Apples, peaches, pumpkin pie, who’s not ready holler I!
How many of you remember this favorite Schoolhouse Rock song?
It suddenly popped into my head when I was thinking about the use of 3D and the Fashion industry. There are a growing list of technologies available to our industry using 3D to support Brand sales, marketing, and product development. I can think of no better industry to apply the benefits of “See What You Mean.”
Fashion is all about visualization, aesthetic, emotion, and the business of art. The benefits are clear for sales and merchandising where early optimization of design ideas and a collection’s inspirational direction can drive revenue. Being able to visualize the product range helps merchants and buyers ensure a trend-right collection with the right breadth and depth in the assortment, long before expensive sampling has taken place.
Another area gaining market traction is the fitting process. The cost and added development time of multiple fitting sessions can be greatly reduced with virtual prototypes.
So why does the industry lag in adoption and commercial offerings?
A recent Forrester Research report said:
From the point of view of most business leaders, the utility of virtual worlds in business is not apparent.
Do you agree?
There are still a lot of impediments to mass adoption of these technologies in Fashion, but the biggest impediments I see are realism and readiness…..not value.
Realism in fashion is being able to accurately convey the end product, in all its attributes – color, texture, drape, feel, and shape. Is virtual reality ‘real’ enough? Does the technology convey the same experience?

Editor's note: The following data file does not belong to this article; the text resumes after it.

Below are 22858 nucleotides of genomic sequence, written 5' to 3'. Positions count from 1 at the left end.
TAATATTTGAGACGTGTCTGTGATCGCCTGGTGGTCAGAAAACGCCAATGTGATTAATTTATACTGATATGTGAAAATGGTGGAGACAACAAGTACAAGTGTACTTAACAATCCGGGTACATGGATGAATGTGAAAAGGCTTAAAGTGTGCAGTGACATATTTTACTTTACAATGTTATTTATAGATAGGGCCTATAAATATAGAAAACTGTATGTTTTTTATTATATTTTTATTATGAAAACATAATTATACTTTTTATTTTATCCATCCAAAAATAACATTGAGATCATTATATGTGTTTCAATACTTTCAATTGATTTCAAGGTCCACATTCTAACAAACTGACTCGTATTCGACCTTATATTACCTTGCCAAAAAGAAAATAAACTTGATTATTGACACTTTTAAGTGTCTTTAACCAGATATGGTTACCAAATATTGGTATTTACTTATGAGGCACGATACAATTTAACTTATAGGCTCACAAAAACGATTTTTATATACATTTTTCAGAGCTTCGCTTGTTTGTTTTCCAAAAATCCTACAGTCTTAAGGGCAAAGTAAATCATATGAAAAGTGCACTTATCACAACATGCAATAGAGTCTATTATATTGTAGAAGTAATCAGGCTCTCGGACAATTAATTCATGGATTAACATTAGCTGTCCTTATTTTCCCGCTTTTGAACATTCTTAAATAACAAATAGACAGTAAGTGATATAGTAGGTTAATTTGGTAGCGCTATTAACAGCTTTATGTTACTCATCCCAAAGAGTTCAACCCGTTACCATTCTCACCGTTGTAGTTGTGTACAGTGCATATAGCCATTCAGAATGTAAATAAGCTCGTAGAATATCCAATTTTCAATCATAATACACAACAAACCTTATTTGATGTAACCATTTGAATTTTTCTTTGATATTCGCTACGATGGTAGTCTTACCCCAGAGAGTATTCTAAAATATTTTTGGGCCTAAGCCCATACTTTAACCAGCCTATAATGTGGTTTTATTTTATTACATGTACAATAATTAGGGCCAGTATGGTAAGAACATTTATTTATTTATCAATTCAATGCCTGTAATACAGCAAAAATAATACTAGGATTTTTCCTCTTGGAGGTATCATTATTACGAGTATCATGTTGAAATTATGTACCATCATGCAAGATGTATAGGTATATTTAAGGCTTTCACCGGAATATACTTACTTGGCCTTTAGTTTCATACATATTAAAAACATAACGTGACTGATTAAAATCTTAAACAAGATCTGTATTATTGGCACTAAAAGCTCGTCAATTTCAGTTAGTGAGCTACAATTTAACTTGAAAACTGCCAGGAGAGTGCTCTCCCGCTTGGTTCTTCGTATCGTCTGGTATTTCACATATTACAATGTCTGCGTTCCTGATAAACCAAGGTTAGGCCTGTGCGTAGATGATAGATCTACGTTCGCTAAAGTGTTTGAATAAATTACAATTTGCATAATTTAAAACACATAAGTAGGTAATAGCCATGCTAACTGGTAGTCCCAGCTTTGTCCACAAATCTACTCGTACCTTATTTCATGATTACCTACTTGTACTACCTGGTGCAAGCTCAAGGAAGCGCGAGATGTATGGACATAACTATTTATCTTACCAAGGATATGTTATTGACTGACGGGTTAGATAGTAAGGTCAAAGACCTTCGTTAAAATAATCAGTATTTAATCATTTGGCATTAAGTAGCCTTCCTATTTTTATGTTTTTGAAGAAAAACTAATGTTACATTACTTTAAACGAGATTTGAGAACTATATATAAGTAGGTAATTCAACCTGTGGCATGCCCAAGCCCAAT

A big part of the shopping experience is the emotion of it all. How does the product make you feel?
Although these hurdles may never be leapt in fashion there are tremendous possibilities today to inform the planning process, merchandising process, and the consumers brand experience with 3D.
Readiness is more about the human interaction and willingness to change. Change in tools, change in process, and change in participation.
It took a long time for 2D CAD to emerge in fashion and I suspect it may take some time for 3D to emerge as well. What is different this time however is the pace at which technology is changing and impacting our everyday lives.
We have more digital tools at our disposal than ever before. The next generation of merchants, designers, and developers are going to not only expect these tools but frankly will demand them.
Their expectations will be for a fully immersive and interactive experience. This is what they will have grown up on and they will demand the same, if not more, of their work tools as they do of their personal and recreational tools.
As I said in the beginning, ready or not, here I come!
Are you ready?
Tamara Saucier works in Consumer Goods solutions for Dassault Systèmes.